I woke up this morning and decided I was going to be an angry feminist. I got out of bed, burned a few bras, called a ton of guys in my entry chauvinist pigs and got a buzz cut. Next on my list was to go off on a rant about how men are ruining my life. After a few hours of picketing on Paresky lawn, I decided to end my feminazi terror spree and go back to my day to day routine. If it’s Friday night, that means I’ll slip into a cute dress, have a few drinks and go out.
As nights are pretty predictable around here, there’s a solid schedule of what goes down – I’ll wander around with friends trying to find a fun party to settle at for a bit until the energy dies out, laugh at some corny jokes and have my a** grabbed at least once by someone I may or may not know. This is no exceptional routine for many girls around campus; in fact I think it’s more than fair to argue that this is pretty standard for most of my friends.
All too often while recapping the night’s adventures with friends at brunch the next morning, I hear people say, “Yeah he definitely grabbed my a**, but he was drunk. It’s not a big deal,” or something to that effect. This is then followed by some joke about guys being jerks when they’re drunk. Usually, this is a minor talking point: We all glaze over the storyteller and move on. Why would we care to talk about something no one seems to care about? After all, what’s the big deal?
According the American Association of University Women’s 72-page report on sexual harassment on college campuses in 2005, sexual harassment is defined as “unwanted and unwelcome sexual behavior, which interferes with your life.” The same study also showed that almost two-thirds of college students have experienced some sort of sexual harassment. Sarah Lawrence College defines sexual assault as “when an individual engages in sexual activity without the explicit consent of the other individual involved.” The moment that words like “assault” or “harassment” come out of a girl’s mouth, an inevitable cringe usually follows. The reality is that we have been conditioned to avoid these trigger words for fear of doing something wrong. Taking that notion a step further, no one wants to be labeled as a “rapist.” Language in this sense is very powerful and often underestimated tool for us. By using terms like “sexual assault,” “sexual harassment” and “rape” we actively choose to categorize different uncomfortable sexual experiences, but rarely do we take the time to actually define what each of these means.
I’m going to climb back into my scary feminist costume and hop on my soapbox for a minute here – so bear with me as I scream profanities and throw tampons at men. It is absolutely our responsibility as a community of men and women to collectively address sexual harassment around campus. Seeing a girl getting her a** grabbed or hearing any sort of inappropriate comment being directed at a girl who is clearly uncomfortable is by no means acceptable (side note: Sorry for being so super heteronormative, but for simplicity’s sake, stick with me). Sexual harassment should not be a scary phrase that we refuse to acknowledge – especially when it is the appropriate label for something as seemingly innocuous as grabbing a girl’s a**. I, for one, did not choose to donate my a** to the public domain and would prefer that grimy hands would keep off of it. I don’t care how tight my dress is, nor do I care to blame your drunkenness as an excuse to touch it.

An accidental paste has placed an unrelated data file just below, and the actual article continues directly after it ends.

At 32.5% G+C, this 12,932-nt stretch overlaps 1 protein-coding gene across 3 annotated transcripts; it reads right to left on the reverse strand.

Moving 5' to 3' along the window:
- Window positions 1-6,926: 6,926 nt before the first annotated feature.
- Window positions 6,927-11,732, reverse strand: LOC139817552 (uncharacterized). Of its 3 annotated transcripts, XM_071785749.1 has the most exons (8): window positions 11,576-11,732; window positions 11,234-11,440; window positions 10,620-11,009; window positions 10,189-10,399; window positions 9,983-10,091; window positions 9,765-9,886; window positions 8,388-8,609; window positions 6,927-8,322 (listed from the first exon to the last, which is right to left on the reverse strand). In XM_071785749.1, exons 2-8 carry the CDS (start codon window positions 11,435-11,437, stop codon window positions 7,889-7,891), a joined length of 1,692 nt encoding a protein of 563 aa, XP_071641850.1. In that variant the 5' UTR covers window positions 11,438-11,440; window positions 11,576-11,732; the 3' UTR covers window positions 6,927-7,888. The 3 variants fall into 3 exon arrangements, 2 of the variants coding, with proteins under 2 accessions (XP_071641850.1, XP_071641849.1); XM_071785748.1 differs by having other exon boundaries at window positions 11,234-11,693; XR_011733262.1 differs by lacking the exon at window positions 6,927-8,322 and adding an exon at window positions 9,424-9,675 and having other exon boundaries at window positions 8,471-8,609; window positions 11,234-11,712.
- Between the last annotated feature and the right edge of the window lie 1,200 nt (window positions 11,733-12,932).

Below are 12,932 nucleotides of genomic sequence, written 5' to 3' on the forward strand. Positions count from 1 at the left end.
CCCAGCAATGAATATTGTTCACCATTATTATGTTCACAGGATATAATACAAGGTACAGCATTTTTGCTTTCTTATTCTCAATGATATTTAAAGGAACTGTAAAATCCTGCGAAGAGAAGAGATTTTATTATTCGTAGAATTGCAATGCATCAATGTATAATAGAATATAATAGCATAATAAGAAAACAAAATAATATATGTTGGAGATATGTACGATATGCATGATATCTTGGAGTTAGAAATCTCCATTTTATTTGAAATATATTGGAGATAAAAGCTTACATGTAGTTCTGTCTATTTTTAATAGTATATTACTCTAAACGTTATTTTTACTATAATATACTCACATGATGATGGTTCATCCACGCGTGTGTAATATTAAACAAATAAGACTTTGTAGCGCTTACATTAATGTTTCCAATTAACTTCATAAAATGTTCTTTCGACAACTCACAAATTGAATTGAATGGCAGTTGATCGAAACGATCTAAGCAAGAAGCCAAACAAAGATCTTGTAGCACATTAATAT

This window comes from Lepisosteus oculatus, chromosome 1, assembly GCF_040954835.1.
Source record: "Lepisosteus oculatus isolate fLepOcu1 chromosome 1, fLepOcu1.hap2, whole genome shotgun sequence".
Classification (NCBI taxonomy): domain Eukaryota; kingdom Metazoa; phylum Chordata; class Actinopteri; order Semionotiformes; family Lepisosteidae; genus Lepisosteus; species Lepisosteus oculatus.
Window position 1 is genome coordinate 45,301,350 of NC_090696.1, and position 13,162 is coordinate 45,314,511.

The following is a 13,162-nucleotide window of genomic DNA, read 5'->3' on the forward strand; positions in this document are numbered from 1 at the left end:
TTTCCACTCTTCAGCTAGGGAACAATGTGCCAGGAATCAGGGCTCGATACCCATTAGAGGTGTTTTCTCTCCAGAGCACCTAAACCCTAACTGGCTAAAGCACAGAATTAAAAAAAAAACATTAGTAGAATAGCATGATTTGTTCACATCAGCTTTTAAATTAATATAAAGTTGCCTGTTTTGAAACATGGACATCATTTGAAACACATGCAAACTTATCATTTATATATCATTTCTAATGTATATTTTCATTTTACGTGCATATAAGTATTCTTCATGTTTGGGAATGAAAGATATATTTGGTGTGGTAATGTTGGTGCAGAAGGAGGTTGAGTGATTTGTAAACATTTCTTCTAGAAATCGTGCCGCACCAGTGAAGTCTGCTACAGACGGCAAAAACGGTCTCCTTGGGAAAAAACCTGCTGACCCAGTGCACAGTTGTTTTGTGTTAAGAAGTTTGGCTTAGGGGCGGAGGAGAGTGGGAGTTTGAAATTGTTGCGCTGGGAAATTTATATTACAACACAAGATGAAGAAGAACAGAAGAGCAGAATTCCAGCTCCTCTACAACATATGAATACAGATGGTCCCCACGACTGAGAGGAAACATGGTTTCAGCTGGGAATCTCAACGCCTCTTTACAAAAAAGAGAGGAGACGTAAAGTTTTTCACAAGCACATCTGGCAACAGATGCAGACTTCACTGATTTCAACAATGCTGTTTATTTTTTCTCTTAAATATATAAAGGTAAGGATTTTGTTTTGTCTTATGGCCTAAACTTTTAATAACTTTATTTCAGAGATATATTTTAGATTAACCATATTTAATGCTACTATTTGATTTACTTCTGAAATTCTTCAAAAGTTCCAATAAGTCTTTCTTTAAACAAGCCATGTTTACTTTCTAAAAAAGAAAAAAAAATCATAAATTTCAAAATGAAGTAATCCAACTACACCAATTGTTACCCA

So why should you care what I have to say about this? Let’s break this down. We live in a complex and diverse community of individuals and must understand that we all operate under various and unique notions of what is comfortable or OK for ourselves. But it is our job to take collective action and consideration for the way we interact with one another. Whether we would like to admit it or not, even our smallest actions will contribute to the culture of the College and ultimately decide what is normal or acceptable around here. I am not OK with the amount of sexual harassment around this campus and the fact that the commodification of a woman’s a** around here has become so commonplace. At this point, you’re probably either ferociously nodding your head in agreement, or you probably tuned out three and a half paragraphs ago once you realized I was actually making a point and not just making caricatures of feminists. But if you’ve gotten this far, thank you. This op-ed is just one tiny step in the right direction. We need all hands on deck for this mission to eradicate sexual harassment – not all hands on a**es.